3. Refrigerator for breastmilk storage. A private refrigerator, even a small mini fridge, allows breastfeeding employees to safely and securely store breast milk at work. CDC guidelines call for breast milk to be stored at 40 degrees F. It often feels vulnerable and unsanitary to use a communal refrigerator for storage of breast milk.
  4. Access to a clean water supply. FDA guidelines call for pumping parts and equipment to be washed after each use with soap and water. The American Academy of Pediatrics announced that placing plastic containers, including baby bottles, in the microwave can expose children to harmful chemicals, including Bisphenols (BPA) and phthalates. Therefore, installing a microwave is not a suitable sanitation option or an adequate replacement for access to running water.

What Are Some Quick and Easy Solutions for Implementing Lactation Space?

The law requires that lactation space be clean, sanitary and free from view and intrusion, but not permanent. While many buildings have permanently dedicated lactation rooms, if that is not possible, a temporary functional space can be set up as long as it is in place for up to a year after birth for the user.

Renovation costs can easily be mitigated with off-the-shelf portable lactation stations or lactation pods (i.e. nursing pods) that make implementation of compliant lactation space quick and easy. In addition to privacy, some of these modular, turn-key lactation stations and pods also offer portable plumbing so that rooms without tie-ins to building plumbing can easily include access to clean running water for equipment sanitation and handwashing.

In addition to providing furniture and privacy solutions, there are design consultants that specialize in lactation space allocation and wellness/lactation room accommodation and millwork. These consultants will assist with surveying existing space and can provide guidelines and assistance with both implementation of proper lactation space and setup of lactation rooms and equipment.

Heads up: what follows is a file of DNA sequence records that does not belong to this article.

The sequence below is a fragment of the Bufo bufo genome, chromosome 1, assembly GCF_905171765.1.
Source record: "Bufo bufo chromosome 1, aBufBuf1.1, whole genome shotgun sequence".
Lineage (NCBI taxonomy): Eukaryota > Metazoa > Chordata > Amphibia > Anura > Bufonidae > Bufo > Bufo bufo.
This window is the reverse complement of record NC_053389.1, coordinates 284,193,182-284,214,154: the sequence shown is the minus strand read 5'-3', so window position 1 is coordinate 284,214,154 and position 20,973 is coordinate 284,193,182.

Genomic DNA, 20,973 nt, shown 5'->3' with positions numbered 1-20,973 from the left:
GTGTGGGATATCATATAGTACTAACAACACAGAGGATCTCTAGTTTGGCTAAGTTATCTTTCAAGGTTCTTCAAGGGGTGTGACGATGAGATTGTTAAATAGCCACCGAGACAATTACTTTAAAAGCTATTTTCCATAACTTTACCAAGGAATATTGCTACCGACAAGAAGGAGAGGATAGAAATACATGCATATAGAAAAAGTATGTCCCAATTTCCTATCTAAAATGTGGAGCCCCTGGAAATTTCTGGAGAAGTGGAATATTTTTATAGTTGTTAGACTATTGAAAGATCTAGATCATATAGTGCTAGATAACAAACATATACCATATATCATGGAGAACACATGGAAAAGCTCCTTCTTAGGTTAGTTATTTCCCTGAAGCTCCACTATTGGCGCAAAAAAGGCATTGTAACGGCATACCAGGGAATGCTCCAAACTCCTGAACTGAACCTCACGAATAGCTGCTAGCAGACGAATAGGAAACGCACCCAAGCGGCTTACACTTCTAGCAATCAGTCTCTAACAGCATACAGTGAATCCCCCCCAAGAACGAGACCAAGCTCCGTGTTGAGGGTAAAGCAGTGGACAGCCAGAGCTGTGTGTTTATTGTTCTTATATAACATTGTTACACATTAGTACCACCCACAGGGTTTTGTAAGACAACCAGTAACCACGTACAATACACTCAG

Why Else is Functional and Clean Lactation Space So Important?

The American Academy of Pediatrics has issued new guidelines recommending breastfeeding for two years if the health of the baby and mother allow for it. Their policy links breastmilk to many benefits in infants, including decreased rates of illness.

In addition, the baby formula shortage has increased pressure on parents of infants. Clean and supportive lactation space in buildings creates an equitable and usable environment for mothers and parents, while positively contributing to maternal mental health outcomes and improved economic conditions for nursing workers.

About the Author

Della Leapman

Della Leapman is Co-Founder and Chief Operating Officer of Nessel. She designs and implements lactation space and health-centered solutions for organizations big and small. Her background is in project management, owner’s representation, and facilities management. She earned her Master’s Degree in Architecture from Columbia University School of Architecture, Planning, and Preservation.